The dragon out of water is humiliated by ants;
The fierce tiger who is caged is baited by a child.
As long as I am imprisoned, how can I dare
strive for supremacy?
An advantageous position for revenge will surely
come one day.
To determine if detainees were indeed the children of the supposed father, immigration officials would interrogate them. They’d ask questions about their village, their family, the physical layout of their home, how many steps from their home to the orchard, tricky questions meant to trip up the detainee. Based on their answers, they’d either be allowed to immigrate or they’d be deported. Officials would compare the answers of the detainees with the answers they’d receive from the supposed father—a high stakes father-son version of The Newlywed Game. But the game was rigged. The imposter children had secretly been given hundreds of pages describing their supposed family, a book-length cheat sheet.
A small number of detainees were actually the real children of fathers in America, but would their answers to questions about their homeland be the same as their fathers’? Their dads hadn’t been back in years, sometimes decades. Things had changed, especially in a country engulfed in war. During the years of Angel Island’s operation as an immigration station, the Communists and Nationalists were waging a civil war, and in the middle of that, the Japanese invaded. Poh Poh, my grandmother, had her village thrown into chaos. When she heard the gunshots, she grabbed her younger brother and ducked into the fields. As they hid, she had to keep her hand over her brother’s mouth, fearful that the Japanese soldiers could hear the muffled screams.
Too much was at stake. I suspect the real children of fathers were also given a study book to prepare for their interrogation. Answering the official honestly wasn’t the goal; answering the same as their father was. Even sons and daughters by blood played a game of pretend, trying to outtrick the trickster. Every Chinese making it through Angel Island was escaping war in their homeland, but for the actual children of fathers in America, entry into the US meant not just escape, but a reunion, an end to the years living without their fathers who they might’ve been meeting for the first time as adults. They’d uncover what kind of men their fathers actually were.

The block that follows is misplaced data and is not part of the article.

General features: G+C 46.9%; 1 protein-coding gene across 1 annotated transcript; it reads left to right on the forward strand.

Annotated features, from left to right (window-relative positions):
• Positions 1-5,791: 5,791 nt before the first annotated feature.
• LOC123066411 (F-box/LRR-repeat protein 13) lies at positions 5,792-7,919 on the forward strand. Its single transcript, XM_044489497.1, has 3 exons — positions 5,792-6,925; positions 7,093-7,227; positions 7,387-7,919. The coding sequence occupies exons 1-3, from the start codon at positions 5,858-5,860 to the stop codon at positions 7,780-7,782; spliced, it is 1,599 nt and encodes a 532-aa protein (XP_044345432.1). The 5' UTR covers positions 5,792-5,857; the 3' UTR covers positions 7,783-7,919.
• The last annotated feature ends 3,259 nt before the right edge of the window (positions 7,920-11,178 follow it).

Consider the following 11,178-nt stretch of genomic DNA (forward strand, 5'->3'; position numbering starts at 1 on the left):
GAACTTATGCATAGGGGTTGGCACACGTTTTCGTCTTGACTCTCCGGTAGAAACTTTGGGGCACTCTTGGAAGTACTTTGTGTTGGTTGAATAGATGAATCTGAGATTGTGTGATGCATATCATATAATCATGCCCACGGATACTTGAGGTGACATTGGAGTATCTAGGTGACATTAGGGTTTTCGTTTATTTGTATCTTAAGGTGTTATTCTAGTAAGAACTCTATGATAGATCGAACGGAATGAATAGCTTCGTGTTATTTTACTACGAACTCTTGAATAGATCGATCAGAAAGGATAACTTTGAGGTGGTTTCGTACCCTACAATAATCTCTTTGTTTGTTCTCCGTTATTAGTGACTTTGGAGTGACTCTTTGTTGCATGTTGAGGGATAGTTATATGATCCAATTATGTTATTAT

The Angel Island poem was translated by Genny Lim and Him Mark Lai. Him Mark was known as the father of Chinese American history, a self-taught scholar who the FBI kept tabs on during the McCarthy era. His father was a paper son, among the first shipload of immigrants detained at Angel Island, Lai a paper name, but Him Mark’s father also managed to hide the family’s true name as the middle name of his children; Maak became Mark.
I met Him Mark through my participation in a summer program he co-founded, In Search of Roots. The program took ten Chinese Americans back to their family’s ancestral village. As part of our preparation for the trip, we met as a group on Saturday mornings, and one Saturday Him Mark stopped by and gave each of us a packet containing background info on our villages, research he’d compiled and translated.
When we arrived in the villages, folks would ask what we were doing there. Many of us spoke poor Chinese, so all we could offer was the name tags hanging around our necks. It displayed our Chinese names and our purpose: 尋根, In Search of Roots.